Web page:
How to make your own sauerkraut


Sauerkraut is not only a tasty condiment to add to a hot dog or various German dishes but also is loaded with tons of beneficial bacteria which can help enhance your gut flora to make you more regular but also aid in allowing your body to absorb more nutrients from the foods you eat leading to higher satiety.  So in simple terms sauerkraut can actually help you lose weight.

Now before you head off to the grocery store to buy yourself a tub of sauerkraut, if it comes in a jar most likely it has been cooked killing all the beneficial bacteria…assuming it was actually fermented to begin with.  Some sauerkraut is sold as basically cabbage soaked in vinegar, though it may taste similar it does not have the added health benefits.  Though you probably can find some fresh sauerkraut at a specialty store in your area it is actually very easy to make with only two ingredients required.

Step 1: Slice the cabbage.  Start with with 2 heads of cabbage (for pink sauerkraut like mine above use equal amounts of red and green cabbage) and cut into each one into quarters.  Remove the hearts (the non leafy part in the middle) and either discard or even better set aside to create some tasty pickled cabbage hearts.  Use a nice big/sharp knife and slice the cabbage as thin as you can.  If you have a cabbage shredder or mandoline slicer go ahead and take advantage of these.  If you find any pieces that seem a little large go ahead and give them an extra chop.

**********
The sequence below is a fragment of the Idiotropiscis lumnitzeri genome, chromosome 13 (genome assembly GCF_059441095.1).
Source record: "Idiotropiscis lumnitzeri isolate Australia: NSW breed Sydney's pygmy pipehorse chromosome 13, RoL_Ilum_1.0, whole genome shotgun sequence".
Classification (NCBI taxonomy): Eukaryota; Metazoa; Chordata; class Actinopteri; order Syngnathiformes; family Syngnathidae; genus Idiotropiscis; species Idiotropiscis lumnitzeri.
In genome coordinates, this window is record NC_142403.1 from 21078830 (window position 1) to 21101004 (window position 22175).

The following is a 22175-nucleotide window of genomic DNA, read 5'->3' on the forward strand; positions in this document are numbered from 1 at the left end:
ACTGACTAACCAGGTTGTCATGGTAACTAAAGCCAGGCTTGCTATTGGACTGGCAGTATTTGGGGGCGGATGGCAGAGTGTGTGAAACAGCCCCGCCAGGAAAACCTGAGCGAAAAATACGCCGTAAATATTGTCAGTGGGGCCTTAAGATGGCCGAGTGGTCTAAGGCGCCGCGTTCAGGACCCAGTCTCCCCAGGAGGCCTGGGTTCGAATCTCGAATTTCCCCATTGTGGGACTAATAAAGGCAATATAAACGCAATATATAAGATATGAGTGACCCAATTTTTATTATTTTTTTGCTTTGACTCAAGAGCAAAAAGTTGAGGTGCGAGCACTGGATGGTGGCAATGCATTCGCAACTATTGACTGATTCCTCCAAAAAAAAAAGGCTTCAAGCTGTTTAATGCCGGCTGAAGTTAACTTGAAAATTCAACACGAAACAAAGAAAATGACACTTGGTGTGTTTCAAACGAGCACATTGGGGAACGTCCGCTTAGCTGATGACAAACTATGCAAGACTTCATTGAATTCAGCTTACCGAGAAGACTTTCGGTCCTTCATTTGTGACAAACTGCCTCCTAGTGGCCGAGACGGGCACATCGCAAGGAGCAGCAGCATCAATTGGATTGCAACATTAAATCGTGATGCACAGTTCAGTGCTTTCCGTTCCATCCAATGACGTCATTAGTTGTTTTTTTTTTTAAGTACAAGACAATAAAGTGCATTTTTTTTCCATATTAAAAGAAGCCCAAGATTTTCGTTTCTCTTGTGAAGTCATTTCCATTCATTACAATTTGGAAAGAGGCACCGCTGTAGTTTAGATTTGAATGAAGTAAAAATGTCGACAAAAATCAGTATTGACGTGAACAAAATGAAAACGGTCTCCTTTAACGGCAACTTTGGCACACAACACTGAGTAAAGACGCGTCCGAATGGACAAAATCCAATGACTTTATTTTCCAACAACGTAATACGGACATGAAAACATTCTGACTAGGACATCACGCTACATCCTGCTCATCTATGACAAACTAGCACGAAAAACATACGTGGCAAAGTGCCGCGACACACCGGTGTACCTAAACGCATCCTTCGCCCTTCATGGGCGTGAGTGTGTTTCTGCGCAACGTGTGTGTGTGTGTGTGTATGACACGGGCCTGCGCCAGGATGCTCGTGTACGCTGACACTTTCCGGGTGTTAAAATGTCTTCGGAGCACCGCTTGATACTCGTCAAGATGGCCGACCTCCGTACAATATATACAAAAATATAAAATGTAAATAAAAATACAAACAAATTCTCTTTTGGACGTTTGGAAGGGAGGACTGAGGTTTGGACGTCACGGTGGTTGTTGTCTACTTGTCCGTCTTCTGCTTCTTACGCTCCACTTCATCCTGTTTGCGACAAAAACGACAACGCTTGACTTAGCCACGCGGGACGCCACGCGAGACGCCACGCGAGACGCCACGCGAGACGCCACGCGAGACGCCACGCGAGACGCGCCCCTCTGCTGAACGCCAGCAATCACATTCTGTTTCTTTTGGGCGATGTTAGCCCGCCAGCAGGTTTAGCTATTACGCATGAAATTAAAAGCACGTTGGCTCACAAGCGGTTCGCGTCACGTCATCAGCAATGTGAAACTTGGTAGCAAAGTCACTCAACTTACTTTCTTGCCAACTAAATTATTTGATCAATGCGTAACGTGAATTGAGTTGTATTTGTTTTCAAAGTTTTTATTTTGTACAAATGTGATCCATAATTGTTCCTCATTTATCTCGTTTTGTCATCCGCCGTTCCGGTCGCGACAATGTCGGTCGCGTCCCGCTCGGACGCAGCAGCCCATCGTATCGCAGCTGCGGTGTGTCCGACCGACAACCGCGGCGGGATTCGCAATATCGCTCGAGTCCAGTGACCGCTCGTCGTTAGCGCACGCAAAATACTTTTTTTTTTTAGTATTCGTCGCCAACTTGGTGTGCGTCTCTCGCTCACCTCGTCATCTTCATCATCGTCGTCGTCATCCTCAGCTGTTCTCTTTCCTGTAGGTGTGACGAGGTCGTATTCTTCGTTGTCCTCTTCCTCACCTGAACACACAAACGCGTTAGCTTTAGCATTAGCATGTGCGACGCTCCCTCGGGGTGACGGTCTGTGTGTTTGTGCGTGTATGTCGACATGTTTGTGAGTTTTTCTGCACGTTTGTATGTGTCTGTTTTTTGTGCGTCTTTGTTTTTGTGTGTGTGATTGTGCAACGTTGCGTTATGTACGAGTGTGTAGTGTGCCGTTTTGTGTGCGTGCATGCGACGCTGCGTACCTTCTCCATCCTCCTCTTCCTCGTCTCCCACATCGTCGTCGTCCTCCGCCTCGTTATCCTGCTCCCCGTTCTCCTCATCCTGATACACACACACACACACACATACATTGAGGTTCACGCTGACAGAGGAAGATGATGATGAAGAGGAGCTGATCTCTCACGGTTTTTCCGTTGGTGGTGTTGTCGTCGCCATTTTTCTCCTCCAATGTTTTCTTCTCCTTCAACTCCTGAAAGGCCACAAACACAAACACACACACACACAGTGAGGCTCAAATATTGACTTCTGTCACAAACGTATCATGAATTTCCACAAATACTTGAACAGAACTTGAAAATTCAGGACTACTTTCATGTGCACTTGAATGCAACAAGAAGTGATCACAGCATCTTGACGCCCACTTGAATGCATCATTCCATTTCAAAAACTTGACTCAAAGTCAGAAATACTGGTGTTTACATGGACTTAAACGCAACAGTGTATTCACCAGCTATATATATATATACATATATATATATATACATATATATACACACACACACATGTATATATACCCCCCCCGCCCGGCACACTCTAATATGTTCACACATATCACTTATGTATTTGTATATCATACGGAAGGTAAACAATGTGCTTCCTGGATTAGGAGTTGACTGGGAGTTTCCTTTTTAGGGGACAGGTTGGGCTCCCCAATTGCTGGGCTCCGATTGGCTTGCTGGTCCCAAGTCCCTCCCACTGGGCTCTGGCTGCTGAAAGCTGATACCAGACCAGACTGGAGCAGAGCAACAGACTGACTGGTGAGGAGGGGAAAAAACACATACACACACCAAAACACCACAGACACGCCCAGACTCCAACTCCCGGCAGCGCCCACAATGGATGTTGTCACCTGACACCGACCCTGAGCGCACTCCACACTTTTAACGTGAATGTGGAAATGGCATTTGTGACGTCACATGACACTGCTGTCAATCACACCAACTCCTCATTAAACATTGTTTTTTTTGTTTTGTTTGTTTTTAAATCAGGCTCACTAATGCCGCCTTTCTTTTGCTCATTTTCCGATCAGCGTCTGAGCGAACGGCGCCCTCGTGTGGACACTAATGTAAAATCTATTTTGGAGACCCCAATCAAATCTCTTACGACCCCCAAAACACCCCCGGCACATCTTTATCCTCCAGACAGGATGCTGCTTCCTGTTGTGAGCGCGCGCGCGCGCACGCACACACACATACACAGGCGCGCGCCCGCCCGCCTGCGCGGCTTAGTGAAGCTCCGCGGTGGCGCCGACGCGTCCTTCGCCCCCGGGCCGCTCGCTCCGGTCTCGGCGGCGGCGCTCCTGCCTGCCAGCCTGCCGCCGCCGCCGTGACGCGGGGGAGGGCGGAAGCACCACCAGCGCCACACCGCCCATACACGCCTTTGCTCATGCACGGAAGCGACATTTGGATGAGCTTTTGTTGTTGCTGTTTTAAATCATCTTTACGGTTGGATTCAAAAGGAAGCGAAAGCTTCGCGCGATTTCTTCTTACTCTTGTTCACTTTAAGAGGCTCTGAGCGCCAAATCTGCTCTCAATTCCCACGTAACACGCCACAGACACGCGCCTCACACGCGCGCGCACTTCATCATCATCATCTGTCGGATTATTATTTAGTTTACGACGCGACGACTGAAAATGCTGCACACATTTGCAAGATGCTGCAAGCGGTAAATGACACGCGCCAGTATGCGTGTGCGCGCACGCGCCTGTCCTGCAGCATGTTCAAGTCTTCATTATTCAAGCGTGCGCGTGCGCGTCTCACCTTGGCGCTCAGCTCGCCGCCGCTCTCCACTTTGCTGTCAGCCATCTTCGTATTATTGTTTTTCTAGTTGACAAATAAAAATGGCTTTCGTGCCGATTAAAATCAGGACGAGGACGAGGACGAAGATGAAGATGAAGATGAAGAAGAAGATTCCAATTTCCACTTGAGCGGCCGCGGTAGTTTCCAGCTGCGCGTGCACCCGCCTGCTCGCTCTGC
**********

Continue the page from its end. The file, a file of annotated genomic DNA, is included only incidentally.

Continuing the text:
Step 2: Layer with salt.  Portion out 3 tablespoons of non-iodized salt (kosher, pickling, or sea salt are great choices) this is because iodine many times is used to kill bacteria in water and in the case we want to keep those little buggers alive and kicking.  Take a couple handfuls of sliced cabbaged and lay as a layer into a kraut pot, food grade plastic bucket, or any other non-reactive container that will easily hold your pile of cabbage.  Over each layer apply a sprinkling of salt and repeat until all of your cabbage and salt are in your container.

Step 3: Mash the cabbage.  Now there are official tools for this job but any sort of blunt object will do.  Some ideas (end of a baseball bat, mason jar, large piece of dowel, you get the idea)  All you do is beat the crap out of the cabbage to help get the water to begin leaching out.  At the end of the process you should have enough liquid to cover the cabbage.  If you do not have enough let it sit for up to 24 hours and see if the salt draws some remaining water out of the cabbage.  If you still do not have enough water to cover add some distilled water (tap water has chlorine and will kill our bacteria friends) along with 1 teaspoon of non-iodized salt for each cut of water.



Step 4:  Drown the cabbage.  Now it is time for some fermentation, this chemical process needs to be completed in an environment free from oxygen otherwise again out little friends will bite the bullet.  Cabbage floats in water so we need to drown the stuff, this is pretty easy by taking an object approximately the diameter of your container and weight it down with container filled with water for example.  Cover this with plastic grocery bag, secure with rubber bands or string in you have fruit fry problems in your area.